Is it just another evening at the hugely popular Italian restaurant of proprietor and bookmaker Louis Cropa in New York? Anything but as tonight's guests include; a local police detective ... See full summary »
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Is it just another evening at the hugely popular Italian restaurant of proprietor and bookmaker Louis Cropa in New York? Anything but as tonight's guests include; a local police detective and his wife specially invited by the owner; on the balcony rival bookmaker gangsters from Queens who want to become partners in the restaurant; in the corner renowned food critic 'the food nymph' is her usual demanding self; and at the bar, seemingly unnoticed, is Ken. As the evening continues enter Duncan, inveterate gambler and sous-chef on-the-line in the frenetic kitchen downstairs, who acts as the catalyst that causes the evening to draw to its inevitable, explosive, deadly conclusion. Written by
Mark Smith <email@example.com>
Director Bob Giraldi is actually the owner of the restaurant "Gigino" where the movie takes place. See more »
As soon as the lights come back on in the restaurant, the bartender is seen yanking his flashlight off his wrist. A few seconds later in a close-up, he is seen taking it off again and setting it behind the bar. See more »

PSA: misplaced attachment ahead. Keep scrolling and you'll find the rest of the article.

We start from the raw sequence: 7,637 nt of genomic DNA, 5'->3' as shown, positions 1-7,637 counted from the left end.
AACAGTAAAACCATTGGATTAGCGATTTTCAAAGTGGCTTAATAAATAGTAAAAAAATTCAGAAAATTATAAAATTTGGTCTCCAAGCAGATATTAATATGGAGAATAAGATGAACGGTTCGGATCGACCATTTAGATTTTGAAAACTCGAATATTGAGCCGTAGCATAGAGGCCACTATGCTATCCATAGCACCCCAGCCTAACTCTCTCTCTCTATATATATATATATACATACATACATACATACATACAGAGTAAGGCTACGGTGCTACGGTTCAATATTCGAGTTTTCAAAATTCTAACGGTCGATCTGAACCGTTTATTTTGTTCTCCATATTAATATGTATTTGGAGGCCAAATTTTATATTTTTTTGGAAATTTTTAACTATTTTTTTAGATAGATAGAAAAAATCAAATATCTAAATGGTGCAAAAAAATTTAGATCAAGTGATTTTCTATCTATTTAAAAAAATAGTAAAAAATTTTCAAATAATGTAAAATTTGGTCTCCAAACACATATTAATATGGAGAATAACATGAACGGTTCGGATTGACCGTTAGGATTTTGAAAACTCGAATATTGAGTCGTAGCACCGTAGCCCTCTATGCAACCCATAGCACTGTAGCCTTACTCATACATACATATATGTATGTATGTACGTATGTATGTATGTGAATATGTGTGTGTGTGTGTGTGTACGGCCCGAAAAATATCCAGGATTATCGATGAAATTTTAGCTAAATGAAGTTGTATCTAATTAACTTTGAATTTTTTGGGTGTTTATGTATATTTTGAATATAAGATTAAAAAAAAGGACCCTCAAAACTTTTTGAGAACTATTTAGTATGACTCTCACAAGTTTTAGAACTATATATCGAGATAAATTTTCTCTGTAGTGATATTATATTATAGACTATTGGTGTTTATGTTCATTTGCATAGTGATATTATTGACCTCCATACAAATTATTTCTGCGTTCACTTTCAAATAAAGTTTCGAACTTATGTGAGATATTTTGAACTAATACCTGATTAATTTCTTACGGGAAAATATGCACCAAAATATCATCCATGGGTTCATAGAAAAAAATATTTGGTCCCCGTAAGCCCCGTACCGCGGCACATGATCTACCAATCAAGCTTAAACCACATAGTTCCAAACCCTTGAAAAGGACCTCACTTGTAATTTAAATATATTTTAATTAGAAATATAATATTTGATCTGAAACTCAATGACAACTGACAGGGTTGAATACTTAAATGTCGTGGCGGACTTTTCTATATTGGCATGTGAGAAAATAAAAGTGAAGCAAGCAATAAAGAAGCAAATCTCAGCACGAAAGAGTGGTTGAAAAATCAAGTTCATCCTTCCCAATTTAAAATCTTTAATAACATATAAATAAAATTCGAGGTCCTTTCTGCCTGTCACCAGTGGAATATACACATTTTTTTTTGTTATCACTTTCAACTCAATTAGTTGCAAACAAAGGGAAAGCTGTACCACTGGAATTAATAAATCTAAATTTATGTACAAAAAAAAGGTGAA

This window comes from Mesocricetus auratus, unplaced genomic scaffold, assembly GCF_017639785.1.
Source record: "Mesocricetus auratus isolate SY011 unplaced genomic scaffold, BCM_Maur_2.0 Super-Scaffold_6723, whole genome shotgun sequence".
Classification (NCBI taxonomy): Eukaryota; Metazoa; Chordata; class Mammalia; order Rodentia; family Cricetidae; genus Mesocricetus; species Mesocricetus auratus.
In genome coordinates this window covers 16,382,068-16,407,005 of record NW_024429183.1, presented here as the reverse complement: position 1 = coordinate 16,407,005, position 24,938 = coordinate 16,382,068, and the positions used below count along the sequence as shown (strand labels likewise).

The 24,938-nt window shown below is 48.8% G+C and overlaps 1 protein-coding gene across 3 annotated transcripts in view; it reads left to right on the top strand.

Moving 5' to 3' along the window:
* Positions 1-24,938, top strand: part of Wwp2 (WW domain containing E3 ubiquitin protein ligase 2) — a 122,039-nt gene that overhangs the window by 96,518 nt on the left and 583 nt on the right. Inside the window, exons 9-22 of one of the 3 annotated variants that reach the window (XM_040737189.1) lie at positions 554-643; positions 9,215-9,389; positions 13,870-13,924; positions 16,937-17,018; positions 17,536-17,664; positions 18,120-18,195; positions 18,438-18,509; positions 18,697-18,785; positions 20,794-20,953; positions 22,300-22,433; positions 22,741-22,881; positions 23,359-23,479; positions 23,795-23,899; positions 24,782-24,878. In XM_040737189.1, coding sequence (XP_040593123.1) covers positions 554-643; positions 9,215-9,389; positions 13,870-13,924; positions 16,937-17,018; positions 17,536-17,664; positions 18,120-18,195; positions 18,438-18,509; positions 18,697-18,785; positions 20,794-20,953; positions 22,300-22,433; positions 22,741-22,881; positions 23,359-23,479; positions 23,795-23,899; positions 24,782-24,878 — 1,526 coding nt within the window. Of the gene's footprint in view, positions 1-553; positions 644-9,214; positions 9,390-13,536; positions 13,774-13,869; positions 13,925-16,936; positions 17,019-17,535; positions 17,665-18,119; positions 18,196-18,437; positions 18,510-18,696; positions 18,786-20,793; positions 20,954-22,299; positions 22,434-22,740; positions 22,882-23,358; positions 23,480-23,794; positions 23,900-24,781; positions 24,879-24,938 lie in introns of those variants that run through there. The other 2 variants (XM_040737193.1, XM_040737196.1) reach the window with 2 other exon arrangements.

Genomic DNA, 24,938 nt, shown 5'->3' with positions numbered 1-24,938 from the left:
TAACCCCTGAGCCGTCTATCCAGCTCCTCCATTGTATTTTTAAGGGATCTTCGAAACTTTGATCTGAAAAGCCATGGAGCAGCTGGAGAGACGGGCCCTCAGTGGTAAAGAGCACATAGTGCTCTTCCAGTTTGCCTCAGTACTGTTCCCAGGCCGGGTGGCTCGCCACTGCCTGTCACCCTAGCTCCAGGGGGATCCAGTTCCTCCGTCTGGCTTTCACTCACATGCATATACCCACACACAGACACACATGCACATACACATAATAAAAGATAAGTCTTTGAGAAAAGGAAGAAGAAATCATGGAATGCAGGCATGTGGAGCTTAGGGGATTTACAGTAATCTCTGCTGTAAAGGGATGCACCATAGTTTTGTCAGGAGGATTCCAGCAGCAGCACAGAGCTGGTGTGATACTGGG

There are only three proper responses when I say something to you: "Yes chef," "No chef," "I don't know chef."
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The film is about a trendy family restaurant in New York. As one character says..."It's a joint with a buzz!" It's an apt expression, for the film surely buzzes non-stop as the characters crowd into this very popular restaurant noted for its delicious food. Down below the restaurant is the kitchen where the meals are prepared. This is the most stunning part of the film. Absolutely believable. Perfect cinema. Among the steaming saucepans and oiled fry pans there is the clatter of white plates on which the chefs and kitchen staff arrange the most surprising little temptations at lightning speed. The hand of the director is most noticeable here with superb choreographed movement of the actors in the confined space. There is clatter and chatter, laughter and fisticuffs.
The mood is different at the dining tables. Idle gossip among the clients and smart remarks to the staff about the appropriateness of hanging oil paintings in a restaurant. Then there is the presence of the food writers ready to criticize and gangster types insisting on a partnership with the management. It's all go...go...go...as the camera follows the dishes to the tables. There is a perpetual air of excitement.
The cameras constantly switch from dining room to kitchen and kitchen to dining room maintaining a lively feeling of urgency as the trays are carried up the stairs. The dialogue is fast too and I find it sometimes difficult to follow. The large cast requires some sorting out as well.
The ending comes unexpectedly with a surprising twist.
This film is really about revenge. Like some food preparations, revenge can simmer for a long time. One thing is made clear to me however. Revenge as a dish is best served cold.
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